We were talking the other day about job cuts — more specifically about who would be next to feel the axe blade. We’d seen big cuts at Viacom, Omnicom, Warner Brothers and Time Inc, and, you know, it obviously didn’t take a genius to figure more were coming.
The story of rich billionaires buying troubled newspapers is one that has been told before, but never with headlines that practically nod and wink at you like this one from the Financial Times:
Update: I made some changes here. The folks at Fox say that Tony Vinciquerra said he found the results shows in season seven boring — not the finale. They were right and I was wrong. Here is the entry, with my corrections (I rewrote the headline too.
from Summit Notebook:
We and the rest of the media world that covered News Corp and Rupert Murdoch's acquisition of Dow Jones & Co had no shortage of reporters at The Wall Street Journal telling us how bad life was going to get. Among the complaints was the paper's increasing focus on politics and non-business news. Wasn't this "diluting the brand" as they say in mediaspeak?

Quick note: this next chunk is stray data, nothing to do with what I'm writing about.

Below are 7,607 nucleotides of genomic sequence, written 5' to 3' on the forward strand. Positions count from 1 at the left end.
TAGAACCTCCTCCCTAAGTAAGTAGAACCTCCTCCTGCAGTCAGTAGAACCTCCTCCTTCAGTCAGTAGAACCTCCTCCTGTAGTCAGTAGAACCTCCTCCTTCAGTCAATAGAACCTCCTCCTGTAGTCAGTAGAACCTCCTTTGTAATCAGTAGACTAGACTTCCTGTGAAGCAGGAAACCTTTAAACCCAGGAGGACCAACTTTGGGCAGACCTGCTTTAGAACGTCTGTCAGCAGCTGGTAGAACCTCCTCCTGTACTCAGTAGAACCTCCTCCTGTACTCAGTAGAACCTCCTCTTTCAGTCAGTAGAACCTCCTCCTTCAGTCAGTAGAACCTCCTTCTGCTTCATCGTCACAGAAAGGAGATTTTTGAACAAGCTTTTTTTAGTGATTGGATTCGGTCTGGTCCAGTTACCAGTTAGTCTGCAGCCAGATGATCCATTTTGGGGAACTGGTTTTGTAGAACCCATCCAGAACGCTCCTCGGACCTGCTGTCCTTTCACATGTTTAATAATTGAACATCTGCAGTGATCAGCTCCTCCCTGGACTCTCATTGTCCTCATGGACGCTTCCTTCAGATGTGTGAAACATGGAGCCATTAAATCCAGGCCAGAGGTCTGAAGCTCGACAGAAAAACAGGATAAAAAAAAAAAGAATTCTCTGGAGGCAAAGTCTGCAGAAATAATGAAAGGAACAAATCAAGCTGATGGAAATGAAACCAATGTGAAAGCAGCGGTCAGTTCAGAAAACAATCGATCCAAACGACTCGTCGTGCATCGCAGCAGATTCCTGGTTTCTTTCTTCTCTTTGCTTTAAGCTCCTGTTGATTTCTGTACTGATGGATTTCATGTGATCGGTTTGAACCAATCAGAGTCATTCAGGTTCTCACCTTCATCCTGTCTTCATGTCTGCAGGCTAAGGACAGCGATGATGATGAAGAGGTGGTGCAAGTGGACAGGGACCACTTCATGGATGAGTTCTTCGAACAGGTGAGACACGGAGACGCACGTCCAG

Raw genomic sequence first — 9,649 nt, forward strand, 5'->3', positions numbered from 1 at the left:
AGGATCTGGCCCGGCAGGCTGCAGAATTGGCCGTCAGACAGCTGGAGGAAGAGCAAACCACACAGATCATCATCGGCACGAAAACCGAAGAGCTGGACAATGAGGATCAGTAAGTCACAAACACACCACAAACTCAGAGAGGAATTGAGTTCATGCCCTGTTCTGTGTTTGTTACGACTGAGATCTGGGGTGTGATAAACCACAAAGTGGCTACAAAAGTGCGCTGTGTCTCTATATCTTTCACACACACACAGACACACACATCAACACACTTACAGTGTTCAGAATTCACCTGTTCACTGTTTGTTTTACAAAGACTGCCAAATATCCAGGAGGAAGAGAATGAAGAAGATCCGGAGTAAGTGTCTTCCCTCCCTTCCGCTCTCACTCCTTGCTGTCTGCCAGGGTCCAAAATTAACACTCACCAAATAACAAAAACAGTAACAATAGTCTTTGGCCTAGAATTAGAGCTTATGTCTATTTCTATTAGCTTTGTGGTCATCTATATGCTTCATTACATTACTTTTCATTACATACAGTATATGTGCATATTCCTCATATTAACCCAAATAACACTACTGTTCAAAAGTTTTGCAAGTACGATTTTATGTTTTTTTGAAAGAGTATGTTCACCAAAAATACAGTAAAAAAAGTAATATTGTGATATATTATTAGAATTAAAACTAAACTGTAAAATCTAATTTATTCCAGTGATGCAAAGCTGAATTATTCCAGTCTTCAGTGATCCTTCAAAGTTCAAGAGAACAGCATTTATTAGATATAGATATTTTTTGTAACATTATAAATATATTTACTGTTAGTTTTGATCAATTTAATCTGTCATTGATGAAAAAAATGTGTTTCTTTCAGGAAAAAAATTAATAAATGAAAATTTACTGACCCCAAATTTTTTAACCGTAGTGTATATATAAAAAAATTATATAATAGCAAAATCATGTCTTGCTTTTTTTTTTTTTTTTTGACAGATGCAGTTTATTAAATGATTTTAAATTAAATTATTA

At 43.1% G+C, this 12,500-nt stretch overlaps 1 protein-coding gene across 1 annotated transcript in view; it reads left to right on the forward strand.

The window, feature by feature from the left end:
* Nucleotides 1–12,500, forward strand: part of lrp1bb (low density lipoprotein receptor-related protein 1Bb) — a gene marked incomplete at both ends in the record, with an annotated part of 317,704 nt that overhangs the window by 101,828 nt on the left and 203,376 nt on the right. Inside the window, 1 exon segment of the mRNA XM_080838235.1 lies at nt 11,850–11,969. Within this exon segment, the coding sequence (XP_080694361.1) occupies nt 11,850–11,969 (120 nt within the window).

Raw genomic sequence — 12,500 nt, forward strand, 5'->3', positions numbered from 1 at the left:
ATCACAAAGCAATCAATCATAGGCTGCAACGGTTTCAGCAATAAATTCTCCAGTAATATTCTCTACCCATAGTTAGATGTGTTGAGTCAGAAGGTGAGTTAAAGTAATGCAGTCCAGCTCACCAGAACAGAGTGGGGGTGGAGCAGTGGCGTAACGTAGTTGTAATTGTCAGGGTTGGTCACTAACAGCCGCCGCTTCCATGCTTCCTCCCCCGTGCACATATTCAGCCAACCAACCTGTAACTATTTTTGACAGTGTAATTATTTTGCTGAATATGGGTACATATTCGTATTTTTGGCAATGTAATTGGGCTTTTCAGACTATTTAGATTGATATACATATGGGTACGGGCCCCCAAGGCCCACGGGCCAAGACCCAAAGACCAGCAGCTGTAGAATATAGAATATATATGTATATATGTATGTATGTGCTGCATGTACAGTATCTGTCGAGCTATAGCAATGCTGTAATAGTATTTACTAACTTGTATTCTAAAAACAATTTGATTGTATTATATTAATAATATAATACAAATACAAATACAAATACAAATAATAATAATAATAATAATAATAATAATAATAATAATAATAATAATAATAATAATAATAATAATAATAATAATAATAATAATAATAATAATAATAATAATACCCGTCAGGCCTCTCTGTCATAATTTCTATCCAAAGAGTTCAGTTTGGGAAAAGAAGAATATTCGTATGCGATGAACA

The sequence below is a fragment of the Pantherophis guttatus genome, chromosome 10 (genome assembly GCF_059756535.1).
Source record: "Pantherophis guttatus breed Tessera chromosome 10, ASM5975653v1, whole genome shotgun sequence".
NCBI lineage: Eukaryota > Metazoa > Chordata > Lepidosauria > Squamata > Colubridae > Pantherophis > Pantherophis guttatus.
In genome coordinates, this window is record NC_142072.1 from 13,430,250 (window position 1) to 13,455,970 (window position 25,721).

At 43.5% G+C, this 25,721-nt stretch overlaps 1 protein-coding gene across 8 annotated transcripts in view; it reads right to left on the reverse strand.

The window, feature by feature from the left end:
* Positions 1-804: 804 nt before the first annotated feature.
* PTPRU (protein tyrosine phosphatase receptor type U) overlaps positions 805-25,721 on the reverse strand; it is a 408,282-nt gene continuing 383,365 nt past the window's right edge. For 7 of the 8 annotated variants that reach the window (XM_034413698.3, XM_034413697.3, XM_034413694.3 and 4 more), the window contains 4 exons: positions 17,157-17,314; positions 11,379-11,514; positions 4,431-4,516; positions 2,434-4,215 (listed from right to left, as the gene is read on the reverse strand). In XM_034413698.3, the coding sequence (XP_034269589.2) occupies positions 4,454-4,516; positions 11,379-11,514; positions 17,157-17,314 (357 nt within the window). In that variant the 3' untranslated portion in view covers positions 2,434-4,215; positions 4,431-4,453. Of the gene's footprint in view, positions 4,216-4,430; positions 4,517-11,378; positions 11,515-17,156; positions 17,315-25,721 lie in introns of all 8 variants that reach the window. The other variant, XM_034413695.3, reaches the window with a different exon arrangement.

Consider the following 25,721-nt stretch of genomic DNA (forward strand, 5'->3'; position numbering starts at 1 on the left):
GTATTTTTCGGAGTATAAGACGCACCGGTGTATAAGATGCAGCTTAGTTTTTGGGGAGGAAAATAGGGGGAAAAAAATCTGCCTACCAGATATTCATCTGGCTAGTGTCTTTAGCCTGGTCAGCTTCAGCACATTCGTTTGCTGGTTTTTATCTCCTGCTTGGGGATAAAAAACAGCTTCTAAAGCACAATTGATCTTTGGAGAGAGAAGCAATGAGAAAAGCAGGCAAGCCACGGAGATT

The largest U.S. newspaper publisher and owner of USA Today, the nation’s biggest-selling daily paper, is slashing payroll just in time for the holidays. We read about layoffs everywhere these days, but if you want to see the slow-motion car crash version of how Gannett is doing it, look to Gannett Blog, run by former company reporter Jim Hopkins.
After nearly setting off my tilt mechanism at Thanksgiving dinner by eating twice my weight in food, I spent the earlier part of Friday gorging on as much of Michael Wolff’s new Rupert Murdoch biography as I could. I read just enough to think of some questions for Wolff that wouldn’t come off as sounding too stupid, and then we got on the phone.
Able to use a computer? Check. High school diploma? Check. Work well with others? Check. Willing to strike a deal with Microsoft? Ummmm….